Fourth, you mentioned that you have yourself benefitted from the ObamaCare law, because it forced your parents to pay for the cost of your insurance for more years than would otherwise have been the case. There was no net benefit here; there was only a shift in the costs from one person to another. Plus, it only reinforced the idea that Government action could create “free” stuff for your benefit. If you are getting “free” stuff, then others will line up to receive it as well. I’m not criticizing you for taking advantage of the free stuff that you will eventually have to pay for — with interest payments and bureaucrat labor costs added on, you and perhaps your children will be forced to pay for it many times over — but I’m merely pointing out that “free” benefits aren’t really free at all. You will pay dearly.
Fifth, ObamaCare drives up costs by mandating that all insurance coverage includes everything imaginable, even free contraceptives. (The very idea that the guy down the street should be forced to pay for my contraceptives is foreign to me.) The Government is deciding that you should have an unlimited list of free services, and they make it palatable for you by pretending that somebody else will actually pay for it. Apply the same kind of thinking to your auto insurance policy. Imagine that you could buy car insurance that paid for every imaginable automotive expense, including oil changes, new tires, minor repairs, major repairs, etc. Would you buy it? No way! You would never buy that policy because it would be prohibitively expensive. It would be great for the automotive repair shops, because you and all your friends would be lined up around the corner, demanding that the scratch on your door and the little rust spot on your fender be fixed, but this would drive up the cost of insurance so high, you would not buy it (unless you were forced to do so by law). A free person acting in a free market would almost always choose a reasonably-priced automobile insurance policy to cover only the catastrophic losses, and accept personal responsibility to pay for everything else. Most people would agree to pay for such nonsense only if they were forced to do so under threat of incarceration. It is just as true for health insurance; the only way they can force this system upon us is to (a) lie to us by saying that “somebody else” is actually paying for it, and (b) force us to pay for it under threat of incarceration. That’s what all those new IRS agents are all about.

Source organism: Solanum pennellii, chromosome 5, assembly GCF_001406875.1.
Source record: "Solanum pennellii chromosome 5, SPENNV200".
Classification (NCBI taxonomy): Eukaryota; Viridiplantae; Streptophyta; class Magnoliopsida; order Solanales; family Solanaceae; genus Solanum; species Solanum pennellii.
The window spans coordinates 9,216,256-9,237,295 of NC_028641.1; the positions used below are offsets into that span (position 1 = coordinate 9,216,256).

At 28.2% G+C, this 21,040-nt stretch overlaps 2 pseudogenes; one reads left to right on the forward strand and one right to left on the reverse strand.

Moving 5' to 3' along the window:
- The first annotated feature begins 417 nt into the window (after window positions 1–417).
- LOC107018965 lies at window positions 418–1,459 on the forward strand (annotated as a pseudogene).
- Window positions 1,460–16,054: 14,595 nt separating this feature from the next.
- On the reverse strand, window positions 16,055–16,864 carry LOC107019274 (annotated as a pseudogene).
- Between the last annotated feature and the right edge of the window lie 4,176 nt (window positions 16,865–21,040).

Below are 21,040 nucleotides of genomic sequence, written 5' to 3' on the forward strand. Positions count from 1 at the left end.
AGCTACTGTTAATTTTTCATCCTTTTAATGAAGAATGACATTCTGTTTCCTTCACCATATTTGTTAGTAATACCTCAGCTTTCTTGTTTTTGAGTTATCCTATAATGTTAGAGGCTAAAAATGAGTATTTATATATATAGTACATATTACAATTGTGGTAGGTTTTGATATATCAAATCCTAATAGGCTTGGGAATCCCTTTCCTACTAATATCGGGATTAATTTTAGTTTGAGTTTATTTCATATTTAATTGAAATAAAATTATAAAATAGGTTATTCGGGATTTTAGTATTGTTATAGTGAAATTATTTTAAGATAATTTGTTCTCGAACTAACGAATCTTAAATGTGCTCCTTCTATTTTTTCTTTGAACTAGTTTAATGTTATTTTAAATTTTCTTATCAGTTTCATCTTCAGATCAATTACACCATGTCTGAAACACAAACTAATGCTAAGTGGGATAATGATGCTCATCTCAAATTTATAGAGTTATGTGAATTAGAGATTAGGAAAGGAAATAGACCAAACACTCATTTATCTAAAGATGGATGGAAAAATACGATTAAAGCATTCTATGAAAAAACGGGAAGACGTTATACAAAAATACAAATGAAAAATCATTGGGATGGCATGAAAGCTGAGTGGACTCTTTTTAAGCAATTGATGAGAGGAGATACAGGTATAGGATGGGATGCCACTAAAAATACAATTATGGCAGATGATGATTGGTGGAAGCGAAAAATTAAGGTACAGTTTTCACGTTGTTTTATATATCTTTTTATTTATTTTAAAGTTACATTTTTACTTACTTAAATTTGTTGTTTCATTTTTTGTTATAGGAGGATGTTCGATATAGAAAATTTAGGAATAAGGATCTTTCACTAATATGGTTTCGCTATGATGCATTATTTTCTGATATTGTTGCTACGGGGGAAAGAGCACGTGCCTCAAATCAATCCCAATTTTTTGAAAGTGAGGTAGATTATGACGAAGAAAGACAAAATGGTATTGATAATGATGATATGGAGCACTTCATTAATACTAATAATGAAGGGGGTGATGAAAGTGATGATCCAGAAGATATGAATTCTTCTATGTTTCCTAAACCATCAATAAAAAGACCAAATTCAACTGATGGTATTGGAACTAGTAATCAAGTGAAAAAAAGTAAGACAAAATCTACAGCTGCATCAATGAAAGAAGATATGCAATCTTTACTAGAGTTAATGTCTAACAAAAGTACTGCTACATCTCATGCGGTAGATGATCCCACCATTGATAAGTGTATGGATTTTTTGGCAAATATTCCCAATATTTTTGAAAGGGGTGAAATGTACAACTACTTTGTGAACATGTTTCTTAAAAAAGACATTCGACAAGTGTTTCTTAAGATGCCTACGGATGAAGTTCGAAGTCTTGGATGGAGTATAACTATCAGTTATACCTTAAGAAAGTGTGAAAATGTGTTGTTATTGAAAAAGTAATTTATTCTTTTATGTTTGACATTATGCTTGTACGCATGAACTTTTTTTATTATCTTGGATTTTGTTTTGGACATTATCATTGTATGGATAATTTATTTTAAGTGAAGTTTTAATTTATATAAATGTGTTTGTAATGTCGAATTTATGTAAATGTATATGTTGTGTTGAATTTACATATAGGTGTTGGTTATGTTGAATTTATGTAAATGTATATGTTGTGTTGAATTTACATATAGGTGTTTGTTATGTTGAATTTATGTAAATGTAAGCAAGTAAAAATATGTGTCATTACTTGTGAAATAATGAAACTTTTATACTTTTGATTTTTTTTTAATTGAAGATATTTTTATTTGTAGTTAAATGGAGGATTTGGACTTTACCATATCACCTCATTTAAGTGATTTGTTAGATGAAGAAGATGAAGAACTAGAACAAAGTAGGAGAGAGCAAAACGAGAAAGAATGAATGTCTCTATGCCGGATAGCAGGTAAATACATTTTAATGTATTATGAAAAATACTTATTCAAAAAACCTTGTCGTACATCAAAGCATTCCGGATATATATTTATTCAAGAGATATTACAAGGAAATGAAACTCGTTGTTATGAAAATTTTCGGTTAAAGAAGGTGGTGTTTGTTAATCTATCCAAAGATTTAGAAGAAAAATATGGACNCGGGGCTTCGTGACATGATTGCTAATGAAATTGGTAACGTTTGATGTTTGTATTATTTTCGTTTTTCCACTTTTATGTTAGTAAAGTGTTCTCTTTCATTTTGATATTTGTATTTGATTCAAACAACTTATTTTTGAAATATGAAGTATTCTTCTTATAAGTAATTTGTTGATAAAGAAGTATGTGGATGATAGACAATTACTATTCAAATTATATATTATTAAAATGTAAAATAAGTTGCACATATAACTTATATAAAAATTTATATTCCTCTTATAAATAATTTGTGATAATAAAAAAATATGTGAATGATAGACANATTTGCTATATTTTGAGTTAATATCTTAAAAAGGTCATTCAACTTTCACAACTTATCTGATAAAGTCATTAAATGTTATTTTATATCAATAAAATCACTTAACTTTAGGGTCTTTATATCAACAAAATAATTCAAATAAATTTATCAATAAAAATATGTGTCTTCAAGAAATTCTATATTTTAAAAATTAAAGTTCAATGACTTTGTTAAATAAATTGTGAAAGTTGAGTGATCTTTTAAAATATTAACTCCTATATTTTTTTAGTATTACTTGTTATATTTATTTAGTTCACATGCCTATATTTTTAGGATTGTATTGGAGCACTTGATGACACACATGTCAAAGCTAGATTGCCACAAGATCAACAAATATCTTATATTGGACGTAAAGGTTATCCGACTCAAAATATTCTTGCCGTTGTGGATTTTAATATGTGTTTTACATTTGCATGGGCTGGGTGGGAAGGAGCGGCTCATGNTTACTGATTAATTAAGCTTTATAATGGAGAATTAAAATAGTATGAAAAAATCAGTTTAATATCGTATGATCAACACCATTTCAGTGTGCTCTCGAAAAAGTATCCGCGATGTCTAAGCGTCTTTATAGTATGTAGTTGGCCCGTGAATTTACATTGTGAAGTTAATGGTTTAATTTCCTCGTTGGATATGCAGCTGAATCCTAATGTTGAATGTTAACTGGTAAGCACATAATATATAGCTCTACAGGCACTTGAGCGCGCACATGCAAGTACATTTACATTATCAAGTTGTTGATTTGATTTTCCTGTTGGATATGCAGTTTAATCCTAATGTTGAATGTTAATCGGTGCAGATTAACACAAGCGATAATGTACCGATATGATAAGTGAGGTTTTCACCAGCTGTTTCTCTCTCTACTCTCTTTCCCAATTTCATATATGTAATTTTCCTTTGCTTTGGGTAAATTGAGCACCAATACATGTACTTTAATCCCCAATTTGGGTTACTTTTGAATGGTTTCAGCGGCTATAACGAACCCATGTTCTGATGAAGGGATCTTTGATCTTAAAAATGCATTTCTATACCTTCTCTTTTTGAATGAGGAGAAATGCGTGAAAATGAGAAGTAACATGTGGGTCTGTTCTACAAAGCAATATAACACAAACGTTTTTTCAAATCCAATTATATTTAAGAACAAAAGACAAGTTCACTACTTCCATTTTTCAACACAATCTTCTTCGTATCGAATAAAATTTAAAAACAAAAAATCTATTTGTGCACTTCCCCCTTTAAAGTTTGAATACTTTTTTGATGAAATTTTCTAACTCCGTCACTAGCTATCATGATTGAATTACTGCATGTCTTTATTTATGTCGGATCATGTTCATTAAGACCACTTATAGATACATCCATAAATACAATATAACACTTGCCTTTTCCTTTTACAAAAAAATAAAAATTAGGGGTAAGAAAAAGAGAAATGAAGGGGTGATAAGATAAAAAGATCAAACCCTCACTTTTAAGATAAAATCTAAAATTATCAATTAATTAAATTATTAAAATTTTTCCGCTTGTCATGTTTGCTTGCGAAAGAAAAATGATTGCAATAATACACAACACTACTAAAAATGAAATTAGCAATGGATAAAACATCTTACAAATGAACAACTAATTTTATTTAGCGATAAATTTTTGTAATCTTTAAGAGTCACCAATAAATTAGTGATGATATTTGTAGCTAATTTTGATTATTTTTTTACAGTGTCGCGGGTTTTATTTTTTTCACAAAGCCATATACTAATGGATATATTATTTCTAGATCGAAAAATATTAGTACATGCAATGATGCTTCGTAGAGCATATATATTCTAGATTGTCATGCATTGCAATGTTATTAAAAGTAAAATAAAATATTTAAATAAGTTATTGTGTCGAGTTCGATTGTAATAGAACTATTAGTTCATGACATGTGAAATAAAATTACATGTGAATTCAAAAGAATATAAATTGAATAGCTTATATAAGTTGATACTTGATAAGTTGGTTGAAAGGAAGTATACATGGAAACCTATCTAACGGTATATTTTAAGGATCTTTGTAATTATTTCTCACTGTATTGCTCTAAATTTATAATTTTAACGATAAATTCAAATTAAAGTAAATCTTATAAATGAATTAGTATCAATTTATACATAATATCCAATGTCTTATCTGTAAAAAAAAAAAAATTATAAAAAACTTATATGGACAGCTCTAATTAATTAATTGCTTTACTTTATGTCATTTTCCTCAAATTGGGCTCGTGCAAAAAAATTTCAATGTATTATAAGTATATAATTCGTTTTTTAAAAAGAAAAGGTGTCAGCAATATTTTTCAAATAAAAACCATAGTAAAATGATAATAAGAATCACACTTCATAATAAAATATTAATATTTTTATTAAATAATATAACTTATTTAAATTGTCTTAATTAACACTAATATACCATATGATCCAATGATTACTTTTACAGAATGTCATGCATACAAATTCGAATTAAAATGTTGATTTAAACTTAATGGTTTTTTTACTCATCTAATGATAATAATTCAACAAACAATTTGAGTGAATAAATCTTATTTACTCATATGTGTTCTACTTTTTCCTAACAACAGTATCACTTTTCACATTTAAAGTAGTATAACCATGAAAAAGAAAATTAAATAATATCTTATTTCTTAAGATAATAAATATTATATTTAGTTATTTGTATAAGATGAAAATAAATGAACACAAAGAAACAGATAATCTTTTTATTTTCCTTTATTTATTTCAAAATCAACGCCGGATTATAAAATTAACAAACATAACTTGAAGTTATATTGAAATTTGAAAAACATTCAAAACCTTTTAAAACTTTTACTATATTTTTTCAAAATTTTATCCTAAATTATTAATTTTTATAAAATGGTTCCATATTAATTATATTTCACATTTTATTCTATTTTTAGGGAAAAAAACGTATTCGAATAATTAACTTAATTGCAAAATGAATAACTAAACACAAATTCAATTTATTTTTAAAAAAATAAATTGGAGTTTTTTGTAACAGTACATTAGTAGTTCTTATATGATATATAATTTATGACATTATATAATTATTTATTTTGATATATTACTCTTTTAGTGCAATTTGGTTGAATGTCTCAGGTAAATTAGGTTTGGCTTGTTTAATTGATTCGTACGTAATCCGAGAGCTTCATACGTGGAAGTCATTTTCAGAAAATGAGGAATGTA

Sixth, ObamaCare forces people — employees are people, too — to purchase abortions and contraceptives, a clear violation of conscience for many Americans. People shouldn’t have to choose between closing their businesses (i.e., firing their employees) and violating their consciences.
Seventh, when this is all over, it will create a gigantic transfer of wealth to the abortion industry. At $450 per abortion, the industry generates revenues of roughly $550 million (not including premiums for late-term abortions). I’m convinced that ObamaCare will be manipulated to force that number up to more than $7 billion. (Link here for an explanation.) Keep in mind that the abortion industry sells abortions at $450 apiece, not $5,472 apiece (the cost of a similar non-abortive procedure), because abortions, unlike every other medical procedure, are paid for directly by the consumer and thus are subject to the normal pressures of consumer economics. When cost competition in the abortion market is gone, prices will rise accordingly.
Eighth, the cost burden to employers will incentivize them to hire fewer people, thus increasing the unemployment rate. Who pays for that? The greatest burden will fall on minorities and young people, because they suffer the greatest rates of unemployment. But we will all pay a price, because the fewer people working, the more the rest of us have to pay to keep the ship of state afloat. Worse than the financial cost of unemployment is the human cost: unrealized personal growth and development. People who are not working lose the opportunity to learn, grow, and increase their value to some future employer. They are stuck.
Ninth, by decoupling bad behavior from its costs, you only incentivize more bad behavior. There will never be any shortage of human needs around us. Some are due to circumstances beyond people’s control, but most are the result of bad behavior. In this case, bad behavior can include laziness … simply deciding not to work and letting somebody else pay the freight. When you make it easier for people to leave the ranks of the producers and join the ranks of the “entitled,” you can be sure that more of them will do it. We all pay for that. We all lose. Such people lose their self-respect. Their children learn dependency instead of self-sufficiency. We lose their participation in the economy. Our culture degrades. We see the victims of degraded culture all around us.
Bad behavior also includes health-destroying activities like drug abuse, overeating, drinking, smoking, etc. If we really wanted to improve the health of American citizens, perhaps we should spend the extra money (the trillions of dollars of money we don’t have) on programs designed to improve moral fitness.
Anyway, that’s all I have for now, just off the top of my head. I suspect I have just scratched the surface.
Your loving but fearful uncle,
This entry was posted on Wednesday, September 18th, 2013 at 6:30 pm and is filed under National Politics, Pro Life. You can follow any responses to this entry through the RSS 2.0 feed. You can leave a response, or trackback from your own site.